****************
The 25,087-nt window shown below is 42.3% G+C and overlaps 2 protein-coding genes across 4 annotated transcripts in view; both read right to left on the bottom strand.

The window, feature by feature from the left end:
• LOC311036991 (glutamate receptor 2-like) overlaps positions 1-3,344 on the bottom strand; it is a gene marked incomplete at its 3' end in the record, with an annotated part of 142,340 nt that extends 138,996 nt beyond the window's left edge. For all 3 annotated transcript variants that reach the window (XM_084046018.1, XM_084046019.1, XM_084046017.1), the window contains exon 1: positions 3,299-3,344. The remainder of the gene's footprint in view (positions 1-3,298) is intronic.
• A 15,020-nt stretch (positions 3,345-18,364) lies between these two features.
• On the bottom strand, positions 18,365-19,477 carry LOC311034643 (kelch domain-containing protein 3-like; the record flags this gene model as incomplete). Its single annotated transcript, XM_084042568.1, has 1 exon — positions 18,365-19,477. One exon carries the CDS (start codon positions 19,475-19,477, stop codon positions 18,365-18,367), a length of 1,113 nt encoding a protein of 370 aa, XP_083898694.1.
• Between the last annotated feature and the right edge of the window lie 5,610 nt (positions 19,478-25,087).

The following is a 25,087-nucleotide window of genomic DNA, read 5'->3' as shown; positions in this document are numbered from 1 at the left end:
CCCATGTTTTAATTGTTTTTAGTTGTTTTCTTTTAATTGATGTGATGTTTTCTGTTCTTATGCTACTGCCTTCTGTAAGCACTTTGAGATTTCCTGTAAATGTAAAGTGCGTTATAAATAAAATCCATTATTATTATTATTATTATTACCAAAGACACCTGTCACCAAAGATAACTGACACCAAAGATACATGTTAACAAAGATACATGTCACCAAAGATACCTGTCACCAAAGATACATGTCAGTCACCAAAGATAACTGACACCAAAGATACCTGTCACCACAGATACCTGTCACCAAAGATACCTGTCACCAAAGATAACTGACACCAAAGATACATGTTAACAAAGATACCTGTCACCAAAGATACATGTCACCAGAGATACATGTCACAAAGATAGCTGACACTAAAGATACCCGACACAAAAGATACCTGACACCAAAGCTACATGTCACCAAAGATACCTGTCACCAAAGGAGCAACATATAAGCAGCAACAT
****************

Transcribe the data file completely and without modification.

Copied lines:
The 25,087-nt window shown below is 42.3% G+C and overlaps 2 protein-coding genes across 4 annotated transcripts in view; both read right to left on the bottom strand.

The window, feature by feature from the left end:
• LOC311036991 (glutamate receptor 2-like) overlaps positions 1-3,344 on the bottom strand; it is a gene marked incomplete at its 3' end in the record, with an annotated part of 142,340 nt that extends 138,996 nt beyond the window's left edge. For all 3 annotated transcript variants that reach the window (XM_084046018.1, XM_084046019.1, XM_084046017.1), the window contains exon 1: positions 3,299-3,344. The remainder of the gene's footprint in view (positions 1-3,298) is intronic.
• A 15,020-nt stretch (positions 3,345-18,364) lies between these two features.
• On the bottom strand, positions 18,365-19,477 carry LOC311034643 (kelch domain-containing protein 3-like; the record flags this gene model as incomplete). Its single annotated transcript, XM_084042568.1, has 1 exon — positions 18,365-19,477. One exon carries the CDS (start codon positions 19,475-19,477, stop codon positions 18,365-18,367), a length of 1,113 nt encoding a protein of 370 aa, XP_083898694.1.
• Between the last annotated feature and the right edge of the window lie 5,610 nt (positions 19,478-25,087).

The following is a 25,087-nucleotide window of genomic DNA, read 5'->3' as shown; positions in this document are numbered from 1 at the left end:
CCCATGTTTTAATTGTTTTTAGTTGTTTTCTTTTAATTGATGTGATGTTTTCTGTTCTTATGCTACTGCCTTCTGTAAGCACTTTGAGATTTCCTGTAAATGTAAAGTGCGTTATAAATAAAATCCATTATTATTATTATTATTATTACCAAAGACACCTGTCACCAAAGATAACTGACACCAAAGATACATGTTAACAAAGATACATGTCACCAAAGATACCTGTCACCAAAGATACATGTCAGTCACCAAAGATAACTGACACCAAAGATACCTGTCACCACAGATACCTGTCACCAAAGATACCTGTCACCAAAGATAACTGACACCAAAGATACATGTTAACAAAGATACCTGTCACCAAAGATACATGTCACCAGAGATACATGTCACAAAGATAGCTGACACTAAAGATACCCGACACAAAAGATACCTGACACCAAAGCTACATGTCACCAAAGATACCTGTCACCAAAGGAGCAACATATAAGCAGCAACAT